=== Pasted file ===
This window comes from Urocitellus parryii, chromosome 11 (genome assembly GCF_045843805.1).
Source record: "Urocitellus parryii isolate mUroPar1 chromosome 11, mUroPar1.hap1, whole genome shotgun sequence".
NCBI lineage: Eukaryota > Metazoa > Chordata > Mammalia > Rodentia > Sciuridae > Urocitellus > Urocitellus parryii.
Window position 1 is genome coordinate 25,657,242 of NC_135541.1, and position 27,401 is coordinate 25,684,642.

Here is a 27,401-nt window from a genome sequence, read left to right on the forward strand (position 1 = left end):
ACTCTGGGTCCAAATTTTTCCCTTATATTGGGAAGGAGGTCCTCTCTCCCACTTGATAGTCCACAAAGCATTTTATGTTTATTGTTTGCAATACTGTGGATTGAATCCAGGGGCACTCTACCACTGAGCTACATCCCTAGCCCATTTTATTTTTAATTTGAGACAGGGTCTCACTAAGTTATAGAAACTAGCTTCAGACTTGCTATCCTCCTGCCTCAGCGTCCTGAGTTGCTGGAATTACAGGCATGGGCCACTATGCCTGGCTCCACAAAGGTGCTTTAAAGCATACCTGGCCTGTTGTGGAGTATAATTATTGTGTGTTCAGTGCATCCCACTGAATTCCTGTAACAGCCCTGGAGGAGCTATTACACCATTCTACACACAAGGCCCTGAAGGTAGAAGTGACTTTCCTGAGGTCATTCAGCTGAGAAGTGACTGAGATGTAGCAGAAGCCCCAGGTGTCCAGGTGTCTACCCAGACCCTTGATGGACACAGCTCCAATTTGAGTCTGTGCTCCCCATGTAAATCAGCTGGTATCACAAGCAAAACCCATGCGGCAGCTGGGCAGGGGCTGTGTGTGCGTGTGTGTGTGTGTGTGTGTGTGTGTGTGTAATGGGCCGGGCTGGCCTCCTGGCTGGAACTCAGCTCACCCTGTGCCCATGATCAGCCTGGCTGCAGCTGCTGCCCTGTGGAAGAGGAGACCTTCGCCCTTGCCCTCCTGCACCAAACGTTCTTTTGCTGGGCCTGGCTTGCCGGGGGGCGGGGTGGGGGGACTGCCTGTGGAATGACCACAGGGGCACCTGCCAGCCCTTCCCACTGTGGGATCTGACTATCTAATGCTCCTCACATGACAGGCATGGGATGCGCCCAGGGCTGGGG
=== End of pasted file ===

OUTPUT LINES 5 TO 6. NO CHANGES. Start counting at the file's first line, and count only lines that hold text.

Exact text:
Here is a 27,401-nt window from a genome sequence, read left to right on the forward strand (position 1 = left end):
ACTCTGGGTCCAAATTTTTCCCTTATATTGGGAAGGAGGTCCTCTCTCCCACTTGATAGTCCACAAAGCATTTTATGTTTATTGTTTGCAATACTGTGGATTGAATCCAGGGGCACTCTACCACTGAGCTACATCCCTAGCCCATTTTATTTTTAATTTGAGACAGGGTCTCACTAAGTTATAGAAACTAGCTTCAGACTTGCTATCCTCCTGCCTCAGCGTCCTGAGTTGCTGGAATTACAGGCATGGGCCACTATGCCTGGCTCCACAAAGGTGCTTTAAAGCATACCTGGCCTGTTGTGGAGTATAATTATTGTGTGTTCAGTGCATCCCACTGAATTCCTGTAACAGCCCTGGAGGAGCTATTACACCATTCTACACACAAGGCCCTGAAGGTAGAAGTGACTTTCCTGAGGTCATTCAGCTGAGAAGTGACTGAGATGTAGCAGAAGCCCCAGGTGTCCAGGTGTCTACCCAGACCCTTGATGGACACAGCTCCAATTTGAGTCTGTGCTCCCCATGTAAATCAGCTGGTATCACAAGCAAAACCCATGCGGCAGCTGGGCAGGGGCTGTGTGTGCGTGTGTGTGTGTGTGTGTGTGTGTGTGTGTAATGGGCCGGGCTGGCCTCCTGGCTGGAACTCAGCTCACCCTGTGCCCATGATCAGCCTGGCTGCAGCTGCTGCCCTGTGGAAGAGGAGACCTTCGCCCTTGCCCTCCTGCACCAAACGTTCTTTTGCTGGGCCTGGCTTGCCGGGGGGCGGGGTGGGGGGACTGCCTGTGGAATGACCACAGGGGCACCTGCCAGCCCTTCCCACTGTGGGATCTGACTATCTAATGCTCCTCACATGACAGGCATGGGATGCGCCCAGGGCTGGGG